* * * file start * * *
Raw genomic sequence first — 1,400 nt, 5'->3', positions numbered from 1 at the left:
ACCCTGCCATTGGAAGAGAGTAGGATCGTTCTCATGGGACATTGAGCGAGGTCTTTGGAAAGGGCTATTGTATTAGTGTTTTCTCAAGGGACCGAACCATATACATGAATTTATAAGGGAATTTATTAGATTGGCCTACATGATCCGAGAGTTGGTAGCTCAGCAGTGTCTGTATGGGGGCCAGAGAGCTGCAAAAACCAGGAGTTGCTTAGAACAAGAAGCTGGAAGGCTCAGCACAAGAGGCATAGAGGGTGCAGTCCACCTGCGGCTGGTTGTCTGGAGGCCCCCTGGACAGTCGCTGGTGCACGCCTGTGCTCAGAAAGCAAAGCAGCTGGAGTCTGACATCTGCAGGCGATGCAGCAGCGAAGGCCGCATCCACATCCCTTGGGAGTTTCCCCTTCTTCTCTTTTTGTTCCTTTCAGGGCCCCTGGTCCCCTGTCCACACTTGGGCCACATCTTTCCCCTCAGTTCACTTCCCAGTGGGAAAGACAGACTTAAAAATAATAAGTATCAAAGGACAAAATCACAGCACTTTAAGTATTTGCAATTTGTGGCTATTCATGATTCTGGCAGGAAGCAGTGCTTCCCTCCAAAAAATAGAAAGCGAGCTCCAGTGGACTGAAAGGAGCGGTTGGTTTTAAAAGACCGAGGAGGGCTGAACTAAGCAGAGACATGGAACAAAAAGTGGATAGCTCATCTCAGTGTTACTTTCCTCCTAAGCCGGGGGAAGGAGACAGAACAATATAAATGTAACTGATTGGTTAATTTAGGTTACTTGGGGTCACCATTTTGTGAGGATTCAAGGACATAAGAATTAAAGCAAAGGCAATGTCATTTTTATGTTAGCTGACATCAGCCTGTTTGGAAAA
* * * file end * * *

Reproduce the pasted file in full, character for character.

Raw genomic sequence first — 1,400 nt, 5'->3', positions numbered from 1 at the left:
ACCCTGCCATTGGAAGAGAGTAGGATCGTTCTCATGGGACATTGAGCGAGGTCTTTGGAAAGGGCTATTGTATTAGTGTTTTCTCAAGGGACCGAACCATATACATGAATTTATAAGGGAATTTATTAGATTGGCCTACATGATCCGAGAGTTGGTAGCTCAGCAGTGTCTGTATGGGGGCCAGAGAGCTGCAAAAACCAGGAGTTGCTTAGAACAAGAAGCTGGAAGGCTCAGCACAAGAGGCATAGAGGGTGCAGTCCACCTGCGGCTGGTTGTCTGGAGGCCCCCTGGACAGTCGCTGGTGCACGCCTGTGCTCAGAAAGCAAAGCAGCTGGAGTCTGACATCTGCAGGCGATGCAGCAGCGAAGGCCGCATCCACATCCCTTGGGAGTTTCCCCTTCTTCTCTTTTTGTTCCTTTCAGGGCCCCTGGTCCCCTGTCCACACTTGGGCCACATCTTTCCCCTCAGTTCACTTCCCAGTGGGAAAGACAGACTTAAAAATAATAAGTATCAAAGGACAAAATCACAGCACTTTAAGTATTTGCAATTTGTGGCTATTCATGATTCTGGCAGGAAGCAGTGCTTCCCTCCAAAAAATAGAAAGCGAGCTCCAGTGGACTGAAAGGAGCGGTTGGTTTTAAAAGACCGAGGAGGGCTGAACTAAGCAGAGACATGGAACAAAAAGTGGATAGCTCATCTCAGTGTTACTTTCCTCCTAAGCCGGGGGAAGGAGACAGAACAATATAAATGTAACTGATTGGTTAATTTAGGTTACTTGGGGTCACCATTTTGTGAGGATTCAAGGACATAAGAATTAAAGCAAAGGCAATGTCATTTTTATGTTAGCTGACATCAGCCTGTTTGGAAAA